It hasn't been announced yet and it may not happen this quarter or next, but Google (GOOG) WILL pay a dividend…and sooner than many people think.
It just has too much cash. And not only is Google flush with cash, it generates a considerable amount of cash flow to not only fund the dividend payout, but continue to invest in the business and/or make acquisitions. We're not talking a mortgage REIT type dividend here, the likes of Annaly Capital (NLY) or American Capital Agency Corp (AGNC) but rather, a dividend that is more in line with what some of the 'older' technology companies are paying. It sounds like an oxymoron, 'older technology companies', but let's face it, it's what they are. These are the pioneers of ubiquitous personal computer use, makers of personal computers and laptops, chips that enable computers to function, enablers of high speed information flows, software providers, IT consultants, and manufacturers of really thin and flexible glass used in smartphones and really really big TV's.
All of these companies are in the technology sector, and if you haven't guessed them yet, I'm talking about Microsoft (MSFT), Hewlett Packard (HPQ), Intel (INTC), Cisco Systems (CSCO), Oracle (ORCL), Accenture (ACN), Corning (GLW), and last but not least, Apple (AAPL). It is hard to argue that these are not the dinosaurs of the technology world (save for Apple, maybe). I mean, Intel is now part of the S&P 500 Value index, not the S&P 500 Growth Index. The big difference between these dinosaurs and those that roamed the earth many ages ago, is that these dinosaurs survived and are now leaders in each of their respective industries.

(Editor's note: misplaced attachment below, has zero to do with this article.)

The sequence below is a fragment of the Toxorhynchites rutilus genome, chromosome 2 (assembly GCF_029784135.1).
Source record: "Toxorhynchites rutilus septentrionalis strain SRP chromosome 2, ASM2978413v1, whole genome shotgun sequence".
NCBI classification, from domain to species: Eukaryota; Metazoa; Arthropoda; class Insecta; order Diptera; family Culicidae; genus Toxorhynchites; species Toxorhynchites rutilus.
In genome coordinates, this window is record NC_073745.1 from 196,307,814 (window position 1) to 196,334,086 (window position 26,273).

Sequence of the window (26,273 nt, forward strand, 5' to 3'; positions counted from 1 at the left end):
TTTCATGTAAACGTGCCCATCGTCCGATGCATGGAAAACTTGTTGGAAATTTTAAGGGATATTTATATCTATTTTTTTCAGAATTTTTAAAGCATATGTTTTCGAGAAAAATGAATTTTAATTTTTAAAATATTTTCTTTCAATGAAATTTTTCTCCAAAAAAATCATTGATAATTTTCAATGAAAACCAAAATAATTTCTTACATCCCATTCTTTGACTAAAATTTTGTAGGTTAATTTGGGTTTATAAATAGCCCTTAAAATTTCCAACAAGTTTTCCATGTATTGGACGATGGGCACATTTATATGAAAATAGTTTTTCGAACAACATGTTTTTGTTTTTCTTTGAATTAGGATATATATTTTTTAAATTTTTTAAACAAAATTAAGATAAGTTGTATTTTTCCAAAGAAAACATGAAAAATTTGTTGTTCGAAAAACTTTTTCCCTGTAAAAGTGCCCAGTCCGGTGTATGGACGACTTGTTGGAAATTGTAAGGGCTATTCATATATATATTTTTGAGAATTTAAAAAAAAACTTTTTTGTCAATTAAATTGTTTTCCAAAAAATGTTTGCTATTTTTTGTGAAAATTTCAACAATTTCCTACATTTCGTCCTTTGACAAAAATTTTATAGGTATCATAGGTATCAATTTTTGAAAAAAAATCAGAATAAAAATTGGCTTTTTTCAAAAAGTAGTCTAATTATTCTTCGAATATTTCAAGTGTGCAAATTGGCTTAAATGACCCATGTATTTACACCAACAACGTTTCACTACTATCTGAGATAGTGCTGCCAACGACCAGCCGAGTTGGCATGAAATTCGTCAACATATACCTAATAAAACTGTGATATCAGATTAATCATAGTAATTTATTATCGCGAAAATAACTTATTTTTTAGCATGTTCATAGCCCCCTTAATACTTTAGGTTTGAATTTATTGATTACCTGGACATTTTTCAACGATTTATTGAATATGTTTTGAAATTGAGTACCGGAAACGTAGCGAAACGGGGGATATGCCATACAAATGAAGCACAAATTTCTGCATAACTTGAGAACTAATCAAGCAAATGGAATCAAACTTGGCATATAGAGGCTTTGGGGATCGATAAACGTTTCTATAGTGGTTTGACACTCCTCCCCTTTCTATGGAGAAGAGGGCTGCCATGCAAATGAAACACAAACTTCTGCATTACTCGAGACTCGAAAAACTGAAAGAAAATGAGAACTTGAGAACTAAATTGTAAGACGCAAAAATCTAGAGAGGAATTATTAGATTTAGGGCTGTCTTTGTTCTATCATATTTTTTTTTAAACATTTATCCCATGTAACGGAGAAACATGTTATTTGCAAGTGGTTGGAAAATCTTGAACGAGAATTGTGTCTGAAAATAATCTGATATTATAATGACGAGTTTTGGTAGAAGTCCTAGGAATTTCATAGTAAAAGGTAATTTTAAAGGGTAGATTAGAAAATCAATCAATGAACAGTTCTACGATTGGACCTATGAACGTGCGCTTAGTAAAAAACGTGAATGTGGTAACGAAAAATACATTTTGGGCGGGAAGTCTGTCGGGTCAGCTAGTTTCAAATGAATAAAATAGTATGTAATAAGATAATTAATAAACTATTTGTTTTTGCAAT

But now they are finding fewer opportunities to grow at the same historical pace that got them here, and they are flush with cash and in most cases, continue to generate so much cash flow they don't know what to do with it. The biggest challenge for some of these companies is deploying that cash to generate shareholder value in excess of what shareholders may be able to generate through other investments, say, a newer, smaller, enabling technology company with ample growth prospects and paying no dividend.
I expect a slew of readers will disagree, and provide ample reasons and/or opportunities available to Google where they can invest their excess cash and generate above average returns. I can't disagree that some of those opportunities are out there. But if they are as attractive and do generate some nice returns above their cost of capital, then Google will eventually have more cash on the balance sheet, and even higher free cash flow. It's a virtuous cycle.
My argument is that right now, they have enough cash to make investments in attractive opportunities or acquisitions, and still pay a dividend. They currently have over $49 billion on the balance sheet and they generate an additional $12 billion in free cash flow per year. While growth projections are still in the 20% range, it has slowed. They are maturing, they're all growed up now. Sergey Brin and Larry Page are approaching 40!!
If you compare the dividends paid by the technology companies mentioned above, I think that Google can easily pay a 2% dividend yield and still maintain enough cash to make acquisitions. By glancing at the table below, you will see an average dividend yield of 2.1%, an average payout ratio of 24%, dividends to free cash flow payments of 25% and dividends to current cash of 15%. A 2% dividend for Google would mean $11.53/share. This is perhaps a bit aggressive in terms of payout ratio and relative to free cash flow, but conservative in regards to the cash they have on the balance sheet.
Even if the dividend is less than what I have calculated here, someday soon, we'll be able to Google (verb tense) 'dividend?', and the result will be…YES.